HENNIES Spectral Malsconcities

Record and Artist Details



Label: New World

Media Format: CD or Download

Media Runtime: 65



Catalogue Number: 80824-2

80824-2. HENNIES Spectral Malsconcities


Composition Artist Credit
Spectral Malsconcities Sarah Hennies, Composer
Unsettle Sarah Hennies, Composer
Bent Duo

When he was admitted to a psychiatric hospital, the composer Giacinto Scelsi nursed himself back to health by playing a single note over and over on the piano, entering meditatively into its sound. The beginning of Sarah Hennies’s delicate Unsettle for piano and percussion recalls this. Bent Duo languidly guide us through successive spare environments of sound, many of them based on single repeated piano notes accompanied by unpitched percussion or electronic oscillation. From a two-page score emerges half an hour of music: minimal means, maximal exploration.

As Hennies notes, listening to a single repeated event for five minutes has the effect of altering your perception. The event somehow transforms while remaining the same. It feels as if Hennies is going back to minimalism’s roots in austere experimental processes, before it was channelled into a new tonalism. Unsettle at times features vibraphone to generate rich overtones by repeated notes and chromatic dyads.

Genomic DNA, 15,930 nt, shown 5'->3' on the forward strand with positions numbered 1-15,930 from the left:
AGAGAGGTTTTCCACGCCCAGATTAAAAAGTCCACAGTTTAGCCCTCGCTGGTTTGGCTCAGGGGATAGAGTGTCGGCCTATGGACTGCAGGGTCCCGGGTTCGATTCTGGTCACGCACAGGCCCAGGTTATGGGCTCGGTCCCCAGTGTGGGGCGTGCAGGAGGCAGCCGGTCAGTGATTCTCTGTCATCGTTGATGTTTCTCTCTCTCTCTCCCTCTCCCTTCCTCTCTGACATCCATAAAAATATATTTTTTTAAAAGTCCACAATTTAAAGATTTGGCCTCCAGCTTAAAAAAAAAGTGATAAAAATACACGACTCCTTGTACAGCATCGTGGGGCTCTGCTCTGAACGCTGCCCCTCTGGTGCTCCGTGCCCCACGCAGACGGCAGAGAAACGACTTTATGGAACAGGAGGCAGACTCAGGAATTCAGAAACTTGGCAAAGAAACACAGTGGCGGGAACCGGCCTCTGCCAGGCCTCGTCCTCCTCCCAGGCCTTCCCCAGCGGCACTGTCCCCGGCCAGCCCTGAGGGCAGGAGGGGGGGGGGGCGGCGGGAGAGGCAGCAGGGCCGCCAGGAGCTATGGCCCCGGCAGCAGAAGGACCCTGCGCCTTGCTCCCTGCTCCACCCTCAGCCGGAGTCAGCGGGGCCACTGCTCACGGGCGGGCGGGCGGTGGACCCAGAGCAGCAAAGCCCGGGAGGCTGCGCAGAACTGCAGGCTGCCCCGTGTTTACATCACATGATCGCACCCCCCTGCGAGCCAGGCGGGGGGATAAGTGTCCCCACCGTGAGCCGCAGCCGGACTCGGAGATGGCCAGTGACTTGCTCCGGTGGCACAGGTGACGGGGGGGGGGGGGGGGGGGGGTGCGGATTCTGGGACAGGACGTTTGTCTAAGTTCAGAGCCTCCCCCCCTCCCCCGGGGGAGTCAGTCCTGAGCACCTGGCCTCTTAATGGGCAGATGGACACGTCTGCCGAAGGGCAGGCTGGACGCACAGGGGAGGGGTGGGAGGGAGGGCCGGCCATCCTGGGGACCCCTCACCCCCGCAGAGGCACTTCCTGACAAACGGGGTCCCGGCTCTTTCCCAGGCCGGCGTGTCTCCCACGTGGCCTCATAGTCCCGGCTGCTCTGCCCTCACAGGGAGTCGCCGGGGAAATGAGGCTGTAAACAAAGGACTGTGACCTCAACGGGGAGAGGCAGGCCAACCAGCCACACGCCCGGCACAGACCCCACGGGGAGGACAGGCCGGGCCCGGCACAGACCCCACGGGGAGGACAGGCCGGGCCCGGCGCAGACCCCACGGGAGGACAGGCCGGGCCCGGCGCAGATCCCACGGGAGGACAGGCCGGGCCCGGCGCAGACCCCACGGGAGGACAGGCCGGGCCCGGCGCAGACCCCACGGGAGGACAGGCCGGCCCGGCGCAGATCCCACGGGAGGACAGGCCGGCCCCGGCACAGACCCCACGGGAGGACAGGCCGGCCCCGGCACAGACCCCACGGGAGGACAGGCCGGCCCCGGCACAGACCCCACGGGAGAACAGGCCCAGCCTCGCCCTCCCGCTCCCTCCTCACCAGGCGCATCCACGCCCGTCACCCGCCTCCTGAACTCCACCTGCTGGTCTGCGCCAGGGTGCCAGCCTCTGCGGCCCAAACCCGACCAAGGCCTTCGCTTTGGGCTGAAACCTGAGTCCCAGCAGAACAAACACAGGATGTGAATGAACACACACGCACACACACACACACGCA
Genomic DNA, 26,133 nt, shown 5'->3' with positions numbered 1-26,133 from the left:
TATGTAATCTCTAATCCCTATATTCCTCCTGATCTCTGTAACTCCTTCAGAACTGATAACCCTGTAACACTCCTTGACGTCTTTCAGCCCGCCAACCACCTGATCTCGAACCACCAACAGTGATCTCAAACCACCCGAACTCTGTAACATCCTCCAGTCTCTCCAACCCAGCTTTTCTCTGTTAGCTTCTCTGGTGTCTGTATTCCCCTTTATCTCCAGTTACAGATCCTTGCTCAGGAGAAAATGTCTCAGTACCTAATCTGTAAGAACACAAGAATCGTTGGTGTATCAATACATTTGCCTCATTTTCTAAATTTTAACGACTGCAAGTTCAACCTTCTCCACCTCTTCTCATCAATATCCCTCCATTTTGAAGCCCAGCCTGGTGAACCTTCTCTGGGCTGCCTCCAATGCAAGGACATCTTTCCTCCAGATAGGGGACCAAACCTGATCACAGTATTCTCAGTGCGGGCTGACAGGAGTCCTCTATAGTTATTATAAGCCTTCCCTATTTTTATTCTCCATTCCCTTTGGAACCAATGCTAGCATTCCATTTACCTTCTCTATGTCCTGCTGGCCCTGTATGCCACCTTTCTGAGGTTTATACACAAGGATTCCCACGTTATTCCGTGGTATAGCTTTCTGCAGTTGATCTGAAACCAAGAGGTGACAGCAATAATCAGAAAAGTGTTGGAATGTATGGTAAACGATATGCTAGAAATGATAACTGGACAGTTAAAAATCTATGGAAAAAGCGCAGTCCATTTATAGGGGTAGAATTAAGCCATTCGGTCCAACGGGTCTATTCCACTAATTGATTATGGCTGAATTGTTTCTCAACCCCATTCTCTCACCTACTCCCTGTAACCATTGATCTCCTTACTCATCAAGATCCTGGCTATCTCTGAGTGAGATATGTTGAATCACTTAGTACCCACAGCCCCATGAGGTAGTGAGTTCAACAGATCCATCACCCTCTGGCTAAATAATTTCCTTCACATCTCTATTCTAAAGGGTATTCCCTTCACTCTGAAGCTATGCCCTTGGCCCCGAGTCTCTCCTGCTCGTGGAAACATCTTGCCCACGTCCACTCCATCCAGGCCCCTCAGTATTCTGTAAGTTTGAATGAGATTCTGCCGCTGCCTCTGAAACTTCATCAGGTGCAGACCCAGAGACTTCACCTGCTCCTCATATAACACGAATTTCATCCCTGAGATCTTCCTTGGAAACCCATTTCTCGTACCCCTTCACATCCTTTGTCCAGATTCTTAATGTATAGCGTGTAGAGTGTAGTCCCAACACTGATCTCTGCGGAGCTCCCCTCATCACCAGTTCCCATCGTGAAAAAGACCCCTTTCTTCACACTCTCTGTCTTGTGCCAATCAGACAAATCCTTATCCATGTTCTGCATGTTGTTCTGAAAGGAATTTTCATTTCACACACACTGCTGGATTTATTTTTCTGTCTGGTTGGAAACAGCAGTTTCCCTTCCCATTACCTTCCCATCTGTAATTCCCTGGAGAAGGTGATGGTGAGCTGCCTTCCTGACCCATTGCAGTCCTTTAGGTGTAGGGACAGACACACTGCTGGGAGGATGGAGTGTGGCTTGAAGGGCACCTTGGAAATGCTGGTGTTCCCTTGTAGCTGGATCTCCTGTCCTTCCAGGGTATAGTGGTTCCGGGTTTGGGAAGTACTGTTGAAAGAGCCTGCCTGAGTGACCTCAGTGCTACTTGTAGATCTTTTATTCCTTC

Spectral Malsconcities for trio, the other work here, is also half an hour long and slightly less reductive. Hennies has said that the score, much of which is metrically asynchronous (each performer playing in a different metre), was conceived this way so that the performance would fall apart after a while. As it turned out, the virtuoso ensemble were able to play it perfectly; this gave a better result than she had imagined. Bearthoven’s virtuosity is understated and their sound (piano, double bass, percussion) recalls a free-improvisation group. The second of the Spectral Malsconcities’ five sections sees polymetrical notes pulsating ad nauseum. The trio’s repeated motifs and pulses create a steady auditory frame of reference Hennies exploits by throwing in irregularities and parasitic elements.

In both works, the grain of the instrumental sound is audible: squeak of percussion, scratch of materials. This alerts us to the living quality of the music: the performers, their heartbeats; the bodily energy making the sound happen, the thoughts running through the performers’ minds. Hennies was recently the subject of a New York Times article and this disc captures her at an interesting early career stage.

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